CG88 asked in Arts & HumanitiesHistory · 1 decade ago

how did the enlistment process in the revolutionary war go?

i'm doing a report about the valley forge, from my own perspective as a soldier. I'm trying to incorporate the battle before the march to valley forge, the sicknesses and hardships of valley forge, and the victorious battle of yorktown. I'm a girl, so i wanted to put a little twist on the report and write from my perspective as a woman disguising myself as a man in order to fight in war.

My question is, how did the enlistment process go during the revolutionary war? I want to be a woman from new jersey enlisting to fight for my country but I don't know how the whole process went, and where i went from signing for a 3 year contract.

5 Answers

  • 1 decade ago
    Favorite Answer

    In colonial times, the Thirteen Colonies used a militia system for local defense. Colonial militia laws—and after independence those of the United States and the various states—required able-bodied males to enroll in the militia, to undergo a minimum of military training, and to serve for limited periods of time in war or emergency. This earliest form of conscription involved selective drafts of militiamen for service in particular campaigns. Following this system in its essentials, the Continental Congress in 1778 recommended that the states draft men from their militias for one year's service in the Continental army; this first national conscription was irregularly applied and failed to fill the Continental ranks.

    For long-term operations, conscription was occasionally used when volunteers or paid substitutes were insufficient to raise the needed manpower. During the American Revolutionary War, the states sometimes drafted men for militia duty or to fill state Continental Army units, but the central government did not have the authority to conscript. President James Madison unsuccessfully attempted to create a national draft of 40,000 men during the War of 1812.[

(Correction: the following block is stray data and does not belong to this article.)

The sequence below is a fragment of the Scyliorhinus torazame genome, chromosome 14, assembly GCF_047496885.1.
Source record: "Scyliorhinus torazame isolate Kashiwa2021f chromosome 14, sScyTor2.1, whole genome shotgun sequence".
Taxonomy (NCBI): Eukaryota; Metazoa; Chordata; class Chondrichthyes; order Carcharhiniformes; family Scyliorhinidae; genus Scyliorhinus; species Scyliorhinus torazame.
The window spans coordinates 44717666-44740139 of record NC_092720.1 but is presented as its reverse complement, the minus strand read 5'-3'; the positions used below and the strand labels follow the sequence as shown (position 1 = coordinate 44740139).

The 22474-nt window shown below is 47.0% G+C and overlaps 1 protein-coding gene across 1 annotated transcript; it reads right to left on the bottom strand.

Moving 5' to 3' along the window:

• Anonymous
    1 decade ago

    Yes, there were drafts but often there were desertions as well. Often states were unable or unwilling to fill their quotas on men so you had an enlistment process. In this process, people who were usually officers from the areas they were recruiting in, went from town to town to get volunteers. Often they were able to offer pay because they were authorized by either Congress or the state and that unit would then provide the pay. Who was accepted into service depended on who was doing the recruiting. Some, such as Daniel Morgan, had rigid tests for anyone wishing to join his riflemen. Others would take anyone who could walk and take orders.

    So, to sneak in as a woman you'd need to know where the recruiting was going on and try to sign up with an officer who was known to be lenient about who joined them. It would be best to tell them you were a laborer without a home, from the Boston of Philadelphia area , who made a living by doing whatever the boss wanted. Maybe even throw in a story about how a redcoat in Boston had you cut some wood and never paid you and you wanted revenge.

  • ?
    Lv 4
    1 decade ago

    Have you googled this exact question.I just went there and there's a lot written about this.

  • 1 decade ago

    It's too long to be. I suggest you to investigate on websites.

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  • 1 decade ago


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